May 24, 2004
HOUSTON, TX - A special flag ceremony has helped a group of Vietnam veterans cope with their memories and at the same time, demonstrate their support for our nation's combat soldiers.
At the Michael E. DeBakey Veterans Affairs Medical Center (MEDVAMC), a group of Vietnam veterans have formed an alumni group through the facility's Trauma Recovery Program (TRP). The TRP is designed to provide comprehensive treatment to veterans with a diagnosis of Post Traumatic Stress or a related disorder. When the war in Iraq began, these veterans came together to share their concerns and feelings for the young men and women now serving our country overseas.
Veteran Billy Lockett was especially concerned because his son was stationed in Iraq. As he shared his feelings and those of his son with the group, a sense of pride and honor filled the room as each veteran remembered his own service to our country. Another veteran, Bruce Lockett, expressed his desire to do something to let the soldiers overseas know there was support and encouragement for the mission the new generation now faced. There was much discussion on how they could accomplish this as a group.
"We, as Vietnam combat veterans, wanted the active duty soldiers to know that a part of us was there with them," said Bruce Lockett. While Bruce Lockett and Billy Lockett are not related, the two veterans consider themselves brothers because of their similar experiences in Vietnam.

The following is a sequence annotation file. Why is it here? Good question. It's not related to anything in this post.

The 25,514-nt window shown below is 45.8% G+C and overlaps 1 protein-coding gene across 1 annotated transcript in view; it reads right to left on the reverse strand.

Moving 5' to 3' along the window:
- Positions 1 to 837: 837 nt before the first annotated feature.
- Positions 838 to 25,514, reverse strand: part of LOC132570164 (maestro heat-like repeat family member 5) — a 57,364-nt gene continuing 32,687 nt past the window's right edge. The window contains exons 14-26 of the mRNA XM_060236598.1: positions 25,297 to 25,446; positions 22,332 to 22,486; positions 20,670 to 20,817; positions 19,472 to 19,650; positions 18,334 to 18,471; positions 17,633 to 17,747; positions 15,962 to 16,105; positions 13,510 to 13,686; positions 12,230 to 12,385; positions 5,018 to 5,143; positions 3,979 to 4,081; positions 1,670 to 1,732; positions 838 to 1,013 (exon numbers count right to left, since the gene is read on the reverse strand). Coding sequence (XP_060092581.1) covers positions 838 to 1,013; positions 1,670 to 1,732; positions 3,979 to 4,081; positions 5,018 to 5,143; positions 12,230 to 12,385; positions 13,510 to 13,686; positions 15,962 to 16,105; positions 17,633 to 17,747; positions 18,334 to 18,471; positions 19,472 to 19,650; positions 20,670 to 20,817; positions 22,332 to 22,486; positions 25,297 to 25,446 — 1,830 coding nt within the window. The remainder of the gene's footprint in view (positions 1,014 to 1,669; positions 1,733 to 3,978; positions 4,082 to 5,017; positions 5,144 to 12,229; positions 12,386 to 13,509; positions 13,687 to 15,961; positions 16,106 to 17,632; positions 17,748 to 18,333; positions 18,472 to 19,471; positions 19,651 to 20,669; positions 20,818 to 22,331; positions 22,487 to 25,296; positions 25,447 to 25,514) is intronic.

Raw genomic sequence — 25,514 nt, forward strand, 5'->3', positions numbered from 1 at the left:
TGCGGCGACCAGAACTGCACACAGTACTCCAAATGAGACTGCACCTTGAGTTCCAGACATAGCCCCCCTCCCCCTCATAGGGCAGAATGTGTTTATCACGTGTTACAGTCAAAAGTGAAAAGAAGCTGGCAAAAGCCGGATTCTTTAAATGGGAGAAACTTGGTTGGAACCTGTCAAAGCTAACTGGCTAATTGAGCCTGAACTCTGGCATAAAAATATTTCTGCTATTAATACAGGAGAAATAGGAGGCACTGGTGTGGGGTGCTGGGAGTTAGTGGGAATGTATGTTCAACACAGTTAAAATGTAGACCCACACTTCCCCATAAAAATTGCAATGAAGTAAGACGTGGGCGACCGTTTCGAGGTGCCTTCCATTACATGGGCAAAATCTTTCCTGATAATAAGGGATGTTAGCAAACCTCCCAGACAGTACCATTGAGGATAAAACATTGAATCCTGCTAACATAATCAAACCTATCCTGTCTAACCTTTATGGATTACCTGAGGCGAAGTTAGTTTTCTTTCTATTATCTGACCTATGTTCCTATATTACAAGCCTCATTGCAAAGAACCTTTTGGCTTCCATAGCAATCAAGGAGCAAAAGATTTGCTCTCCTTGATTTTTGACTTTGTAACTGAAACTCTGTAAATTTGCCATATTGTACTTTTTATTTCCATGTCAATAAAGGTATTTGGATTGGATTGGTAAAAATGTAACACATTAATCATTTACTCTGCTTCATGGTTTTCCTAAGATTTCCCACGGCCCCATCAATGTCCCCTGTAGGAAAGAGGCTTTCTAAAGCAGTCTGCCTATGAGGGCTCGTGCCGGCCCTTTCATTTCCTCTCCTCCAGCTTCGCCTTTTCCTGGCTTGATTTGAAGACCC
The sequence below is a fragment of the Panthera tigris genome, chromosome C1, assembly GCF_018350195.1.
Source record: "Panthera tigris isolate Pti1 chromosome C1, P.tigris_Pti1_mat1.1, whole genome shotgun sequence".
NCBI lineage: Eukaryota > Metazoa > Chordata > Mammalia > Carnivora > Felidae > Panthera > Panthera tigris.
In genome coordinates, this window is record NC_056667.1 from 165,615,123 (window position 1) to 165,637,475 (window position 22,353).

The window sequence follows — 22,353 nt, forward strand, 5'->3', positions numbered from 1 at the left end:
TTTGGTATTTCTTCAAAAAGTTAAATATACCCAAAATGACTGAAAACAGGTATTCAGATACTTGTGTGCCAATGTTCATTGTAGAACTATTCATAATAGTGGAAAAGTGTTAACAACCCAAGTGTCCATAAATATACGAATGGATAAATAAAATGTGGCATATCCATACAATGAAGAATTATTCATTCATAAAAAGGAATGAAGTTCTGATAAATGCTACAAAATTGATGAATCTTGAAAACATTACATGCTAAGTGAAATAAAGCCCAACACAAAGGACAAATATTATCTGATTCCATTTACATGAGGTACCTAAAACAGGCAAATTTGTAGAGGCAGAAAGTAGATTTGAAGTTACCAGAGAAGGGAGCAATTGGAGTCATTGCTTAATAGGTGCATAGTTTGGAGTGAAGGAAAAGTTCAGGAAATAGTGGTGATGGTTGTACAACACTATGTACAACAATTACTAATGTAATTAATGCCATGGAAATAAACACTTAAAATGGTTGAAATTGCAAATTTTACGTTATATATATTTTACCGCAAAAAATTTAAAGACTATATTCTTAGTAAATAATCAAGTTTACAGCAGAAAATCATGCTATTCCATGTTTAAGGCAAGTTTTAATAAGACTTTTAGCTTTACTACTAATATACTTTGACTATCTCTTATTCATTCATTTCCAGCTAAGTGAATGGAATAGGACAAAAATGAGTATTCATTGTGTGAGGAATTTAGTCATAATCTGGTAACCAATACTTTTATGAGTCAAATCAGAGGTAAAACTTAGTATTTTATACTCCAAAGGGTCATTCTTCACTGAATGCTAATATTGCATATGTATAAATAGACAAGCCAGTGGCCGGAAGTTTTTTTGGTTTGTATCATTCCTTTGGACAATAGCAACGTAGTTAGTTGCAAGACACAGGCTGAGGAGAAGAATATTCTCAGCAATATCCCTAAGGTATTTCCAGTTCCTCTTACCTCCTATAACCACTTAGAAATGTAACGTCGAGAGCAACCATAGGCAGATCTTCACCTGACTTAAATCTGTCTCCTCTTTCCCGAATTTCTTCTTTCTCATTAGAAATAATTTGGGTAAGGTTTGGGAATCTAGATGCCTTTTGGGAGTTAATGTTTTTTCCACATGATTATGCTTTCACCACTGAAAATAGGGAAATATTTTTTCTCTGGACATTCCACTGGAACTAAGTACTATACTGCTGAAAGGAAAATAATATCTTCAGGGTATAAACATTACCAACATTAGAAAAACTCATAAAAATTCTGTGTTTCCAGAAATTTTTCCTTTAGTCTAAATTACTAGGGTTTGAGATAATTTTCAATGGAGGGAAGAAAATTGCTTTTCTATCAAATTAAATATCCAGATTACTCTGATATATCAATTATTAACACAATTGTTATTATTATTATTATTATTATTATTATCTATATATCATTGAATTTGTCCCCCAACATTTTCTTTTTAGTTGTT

"It is very important to our group that these young people know that we are here, supporting, encouraging, and praying for them, from one veteran era to another," said Billy Lockett.
Last October, the group decided to perform a special flag ceremony and send the flag to Billy's son in Baghdad. They hoped the young soldier and his comrades would see the flag as a symbol of the support, love, and encouragement, not from a small group of veterans in Texas, but from fellow soldiers.
"We want them to know that we are there in spirit, in battle with them, always here to support them," said Bruce Lockett.
"The flag ceremony and all it represents is a memory that will last with us forever," said Billy Lockett. "Once a comrade, always a comrade."
Billy's son received the flag in early January 2004. He wrote his dad telling him how happy, excited, and encouraged he and his fellow soldiers were to have received it. "That is something he will always treasure," said his father.
When Billy's son returns home, these Vietnam veterans have vowed to be the first to welcome him home. They want to make sure that he and the other soldiers returning home are greeted as the heroes they are, and not forgotten for the sacrifices they made for their country.
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Point of Contact: VHAHOU Public Affairs05/24/04 09:12